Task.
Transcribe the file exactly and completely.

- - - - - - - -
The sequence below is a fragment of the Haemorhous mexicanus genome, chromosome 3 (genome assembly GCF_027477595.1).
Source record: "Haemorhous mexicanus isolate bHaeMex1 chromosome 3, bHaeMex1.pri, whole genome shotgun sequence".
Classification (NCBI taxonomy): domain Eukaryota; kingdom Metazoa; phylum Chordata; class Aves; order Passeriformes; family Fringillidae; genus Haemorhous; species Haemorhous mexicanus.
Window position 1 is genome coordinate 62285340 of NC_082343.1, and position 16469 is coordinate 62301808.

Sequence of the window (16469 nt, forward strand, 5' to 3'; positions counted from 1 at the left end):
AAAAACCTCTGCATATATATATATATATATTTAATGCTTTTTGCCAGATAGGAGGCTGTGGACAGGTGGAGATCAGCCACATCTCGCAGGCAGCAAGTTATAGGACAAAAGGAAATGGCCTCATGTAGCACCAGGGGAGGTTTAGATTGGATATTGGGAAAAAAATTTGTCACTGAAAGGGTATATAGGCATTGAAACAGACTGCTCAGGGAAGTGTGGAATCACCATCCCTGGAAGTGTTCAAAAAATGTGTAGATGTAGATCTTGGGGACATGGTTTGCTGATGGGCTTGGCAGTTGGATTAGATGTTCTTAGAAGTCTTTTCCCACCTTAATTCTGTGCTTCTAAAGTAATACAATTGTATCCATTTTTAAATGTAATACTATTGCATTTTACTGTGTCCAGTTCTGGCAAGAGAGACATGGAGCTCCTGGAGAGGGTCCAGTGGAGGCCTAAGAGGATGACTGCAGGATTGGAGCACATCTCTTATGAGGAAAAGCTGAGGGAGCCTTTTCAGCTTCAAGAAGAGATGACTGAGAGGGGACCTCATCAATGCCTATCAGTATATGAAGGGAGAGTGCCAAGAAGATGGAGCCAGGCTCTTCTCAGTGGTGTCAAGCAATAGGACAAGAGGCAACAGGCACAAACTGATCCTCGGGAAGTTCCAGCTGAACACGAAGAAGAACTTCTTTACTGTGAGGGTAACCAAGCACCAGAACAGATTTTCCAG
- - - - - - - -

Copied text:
The sequence below is a fragment of the Haemorhous mexicanus genome, chromosome 3 (genome assembly GCF_027477595.1).
Source record: "Haemorhous mexicanus isolate bHaeMex1 chromosome 3, bHaeMex1.pri, whole genome shotgun sequence".
Classification (NCBI taxonomy): domain Eukaryota; kingdom Metazoa; phylum Chordata; class Aves; order Passeriformes; family Fringillidae; genus Haemorhous; species Haemorhous mexicanus.
Window position 1 is genome coordinate 62285340 of NC_082343.1, and position 16469 is coordinate 62301808.

Sequence of the window (16469 nt, forward strand, 5' to 3'; positions counted from 1 at the left end):
AAAAACCTCTGCATATATATATATATATATTTAATGCTTTTTGCCAGATAGGAGGCTGTGGACAGGTGGAGATCAGCCACATCTCGCAGGCAGCAAGTTATAGGACAAAAGGAAATGGCCTCATGTAGCACCAGGGGAGGTTTAGATTGGATATTGGGAAAAAAATTTGTCACTGAAAGGGTATATAGGCATTGAAACAGACTGCTCAGGGAAGTGTGGAATCACCATCCCTGGAAGTGTTCAAAAAATGTGTAGATGTAGATCTTGGGGACATGGTTTGCTGATGGGCTTGGCAGTTGGATTAGATGTTCTTAGAAGTCTTTTCCCACCTTAATTCTGTGCTTCTAAAGTAATACAATTGTATCCATTTTTAAATGTAATACTATTGCATTTTACTGTGTCCAGTTCTGGCAAGAGAGACATGGAGCTCCTGGAGAGGGTCCAGTGGAGGCCTAAGAGGATGACTGCAGGATTGGAGCACATCTCTTATGAGGAAAAGCTGAGGGAGCCTTTTCAGCTTCAAGAAGAGATGACTGAGAGGGGACCTCATCAATGCCTATCAGTATATGAAGGGAGAGTGCCAAGAAGATGGAGCCAGGCTCTTCTCAGTGGTGTCAAGCAATAGGACAAGAGGCAACAGGCACAAACTGATCCTCGGGAAGTTCCAGCTGAACACGAAGAAGAACTTCTTTACTGTGAGGGTAACCAAGCACCAGAACAGATTTTCCAG